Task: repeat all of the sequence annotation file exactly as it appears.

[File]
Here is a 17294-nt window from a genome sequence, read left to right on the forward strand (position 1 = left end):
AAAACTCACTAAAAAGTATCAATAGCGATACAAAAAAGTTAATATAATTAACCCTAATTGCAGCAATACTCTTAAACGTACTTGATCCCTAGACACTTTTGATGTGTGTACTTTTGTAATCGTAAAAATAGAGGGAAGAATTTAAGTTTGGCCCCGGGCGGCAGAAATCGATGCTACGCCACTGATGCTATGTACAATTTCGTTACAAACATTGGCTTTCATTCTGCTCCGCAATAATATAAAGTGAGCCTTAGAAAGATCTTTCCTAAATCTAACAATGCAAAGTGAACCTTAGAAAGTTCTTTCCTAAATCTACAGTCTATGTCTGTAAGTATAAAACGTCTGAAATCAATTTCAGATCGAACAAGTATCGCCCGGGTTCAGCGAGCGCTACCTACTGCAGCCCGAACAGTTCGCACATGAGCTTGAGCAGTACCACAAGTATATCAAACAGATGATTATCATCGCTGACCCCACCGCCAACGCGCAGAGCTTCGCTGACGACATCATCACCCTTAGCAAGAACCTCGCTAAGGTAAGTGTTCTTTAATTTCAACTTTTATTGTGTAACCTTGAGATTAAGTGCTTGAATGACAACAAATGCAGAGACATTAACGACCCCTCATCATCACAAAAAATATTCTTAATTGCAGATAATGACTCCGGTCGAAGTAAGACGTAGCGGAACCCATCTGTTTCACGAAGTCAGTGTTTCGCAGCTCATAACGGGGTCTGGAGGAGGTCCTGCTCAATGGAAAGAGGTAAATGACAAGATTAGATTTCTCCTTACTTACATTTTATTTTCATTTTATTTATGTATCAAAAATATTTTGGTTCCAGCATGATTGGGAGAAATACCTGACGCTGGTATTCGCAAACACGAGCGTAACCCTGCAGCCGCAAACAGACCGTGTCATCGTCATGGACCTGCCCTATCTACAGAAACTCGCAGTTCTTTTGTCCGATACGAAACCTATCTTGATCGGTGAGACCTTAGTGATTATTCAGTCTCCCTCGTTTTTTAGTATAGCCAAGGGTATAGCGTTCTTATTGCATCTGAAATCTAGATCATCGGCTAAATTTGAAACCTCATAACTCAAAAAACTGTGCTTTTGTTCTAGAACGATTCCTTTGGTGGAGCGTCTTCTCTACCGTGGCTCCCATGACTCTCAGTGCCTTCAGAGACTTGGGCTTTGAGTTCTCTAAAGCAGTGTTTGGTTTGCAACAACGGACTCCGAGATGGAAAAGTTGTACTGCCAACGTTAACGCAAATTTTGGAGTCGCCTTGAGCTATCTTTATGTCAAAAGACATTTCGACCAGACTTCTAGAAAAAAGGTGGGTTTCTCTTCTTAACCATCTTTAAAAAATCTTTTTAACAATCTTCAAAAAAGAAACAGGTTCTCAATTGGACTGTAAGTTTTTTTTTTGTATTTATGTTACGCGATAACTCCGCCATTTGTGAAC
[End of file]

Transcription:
Here is a 17294-nt window from a genome sequence, read left to right on the forward strand (position 1 = left end):
AAAACTCACTAAAAAGTATCAATAGCGATACAAAAAAGTTAATATAATTAACCCTAATTGCAGCAATACTCTTAAACGTACTTGATCCCTAGACACTTTTGATGTGTGTACTTTTGTAATCGTAAAAATAGAGGGAAGAATTTAAGTTTGGCCCCGGGCGGCAGAAATCGATGCTACGCCACTGATGCTATGTACAATTTCGTTACAAACATTGGCTTTCATTCTGCTCCGCAATAATATAAAGTGAGCCTTAGAAAGATCTTTCCTAAATCTAACAATGCAAAGTGAACCTTAGAAAGTTCTTTCCTAAATCTACAGTCTATGTCTGTAAGTATAAAACGTCTGAAATCAATTTCAGATCGAACAAGTATCGCCCGGGTTCAGCGAGCGCTACCTACTGCAGCCCGAACAGTTCGCACATGAGCTTGAGCAGTACCACAAGTATATCAAACAGATGATTATCATCGCTGACCCCACCGCCAACGCGCAGAGCTTCGCTGACGACATCATCACCCTTAGCAAGAACCTCGCTAAGGTAAGTGTTCTTTAATTTCAACTTTTATTGTGTAACCTTGAGATTAAGTGCTTGAATGACAACAAATGCAGAGACATTAACGACCCCTCATCATCACAAAAAATATTCTTAATTGCAGATAATGACTCCGGTCGAAGTAAGACGTAGCGGAACCCATCTGTTTCACGAAGTCAGTGTTTCGCAGCTCATAACGGGGTCTGGAGGAGGTCCTGCTCAATGGAAAGAGGTAAATGACAAGATTAGATTTCTCCTTACTTACATTTTATTTTCATTTTATTTATGTATCAAAAATATTTTGGTTCCAGCATGATTGGGAGAAATACCTGACGCTGGTATTCGCAAACACGAGCGTAACCCTGCAGCCGCAAACAGACCGTGTCATCGTCATGGACCTGCCCTATCTACAGAAACTCGCAGTTCTTTTGTCCGATACGAAACCTATCTTGATCGGTGAGACCTTAGTGATTATTCAGTCTCCCTCGTTTTTTAGTATAGCCAAGGGTATAGCGTTCTTATTGCATCTGAAATCTAGATCATCGGCTAAATTTGAAACCTCATAACTCAAAAAACTGTGCTTTTGTTCTAGAACGATTCCTTTGGTGGAGCGTCTTCTCTACCGTGGCTCCCATGACTCTCAGTGCCTTCAGAGACTTGGGCTTTGAGTTCTCTAAAGCAGTGTTTGGTTTGCAACAACGGACTCCGAGATGGAAAAGTTGTACTGCCAACGTTAACGCAAATTTTGGAGTCGCCTTGAGCTATCTTTATGTCAAAAGACATTTCGACCAGACTTCTAGAAAAAAGGTGGGTTTCTCTTCTTAACCATCTTTAAAAAATCTTTTTAACAATCTTCAAAAAAGAAACAGGTTCTCAATTGGACTGTAAGTTTTTTTTTTGTATTTATGTTACGCGATAACTCCGCCATTTGTGAAC